- Where the ideas of another are paraphrased or interpreted, quotation marks cannot be used. In these cases, the student must fully and accurately cite the source. In addition, the language and sentence structure must be that of the student and not of the original source author. While each instructor who assigns a paper, report, or examination may direct students to a particular style for footnote and bibliographic documentation, the rules noted above must be followed.
Ignorance here or in any other part of the code is no excuse.
No work submitted for one course may be submitted also for another course except with the explicit approval of both instructors.
Instructors are expected to explain their policies regarding help received in any assigned work for their course to each class at the start of each term, preferably including the material in a printed syllabus for the course. However, it remains the student’s responsibility to know and to understand course policies.
Honor Code Article IV
Tests and examinations at Allegheny may or may not be proctored. Instructors may remain in the room or in a nearby room, but must remain in the building to be available to answer questions that may arise during the course of the examination.
Examinations are confined to the building in which they are given. Students shall have freedom of movement within that building, with the exception of taking exams into locked rooms and restrooms without explicit instructor permission. It is the student’s responsibility to ensure that the door to the room remains unlocked during the entire exam. Students may not leave the building unless explicitly permitted to do so by the instructor, or unless the instructor declares the test to be written at home or other parts of the campus.
Regardless of where the test or examination is taken, the student is responsible for obtaining any changes or corrections. Instructors are not under obligation to search out students to provide this information. Furthermore, the exam must be handed in at the time requested.
Section 4 - Honor Code Signature (Revised Spring 2015)
In recognition of the responsibilities of the Honor Program, a student, when submitting a test or paper, shall note “the work is mine unless otherwise cited” shall sign their full name in signature. If a student neglects to do this, the instructor must notify the student and allow an opportunity for signing the paper. Moreover, work is not to be considered as graded until the signature appears. The lack of a pledge does not exempt any work from the Honor Code. For electronically submitted assignments, each instructor may determine how their students will recognize the pledge.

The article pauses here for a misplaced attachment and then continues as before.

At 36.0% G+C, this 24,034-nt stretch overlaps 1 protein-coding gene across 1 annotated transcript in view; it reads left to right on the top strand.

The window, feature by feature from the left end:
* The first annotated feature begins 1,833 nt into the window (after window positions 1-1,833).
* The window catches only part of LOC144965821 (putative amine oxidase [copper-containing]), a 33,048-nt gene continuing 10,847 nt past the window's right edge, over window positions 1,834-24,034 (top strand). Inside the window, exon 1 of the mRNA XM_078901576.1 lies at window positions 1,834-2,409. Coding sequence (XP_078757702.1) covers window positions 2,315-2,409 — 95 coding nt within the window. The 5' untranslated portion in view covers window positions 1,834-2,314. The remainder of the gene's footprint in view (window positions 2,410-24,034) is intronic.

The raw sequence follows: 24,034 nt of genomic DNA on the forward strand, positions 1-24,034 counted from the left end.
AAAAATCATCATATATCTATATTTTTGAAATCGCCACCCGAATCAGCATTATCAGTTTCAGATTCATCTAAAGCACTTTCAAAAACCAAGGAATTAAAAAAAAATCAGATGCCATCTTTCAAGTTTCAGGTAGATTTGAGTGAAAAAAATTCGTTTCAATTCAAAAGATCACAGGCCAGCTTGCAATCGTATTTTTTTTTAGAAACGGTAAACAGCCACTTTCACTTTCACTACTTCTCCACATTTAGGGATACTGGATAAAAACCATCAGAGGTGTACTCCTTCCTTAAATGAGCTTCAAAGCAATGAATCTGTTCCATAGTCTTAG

Honor Code Article V
Section 1 Review Panel.
A modified review panel will be assigned in cases referred to Article III. When the Committee receives a charge, the Chair will appoint a Review Panel consisting of three committee members under the charge of a Panel Moderator.
- The Panel Moderator will appoint a Panel Secretary, who will take notes.
- If a member of the Honor Committee feels too great an involvement with any of the principals in a case, is a party to the case, or feels unable to render an impartial decision, that member may be excused by decision of the Chair.
Section 2. Preliminary Procedure
Before an Honor Committee Review Panel is called, the Panel Moderator will make initial contact with the accused student. The student will be informed of the following as it applies to the Review Panel:
- time, date, and place of Review Panel meeting;
- specific Honor Code sections that have been allegedly violated;
- that the student is permitted and encouraged to be accompanied by another member of the College community as a Community Support;
- that the student is permitted and encouraged to speak on his/her own behalf and to present a written statement that contains relevant information and facts;
- that the student is permitted and encouraged to bring relevant and necessary witnesses to the Review Panel meeting;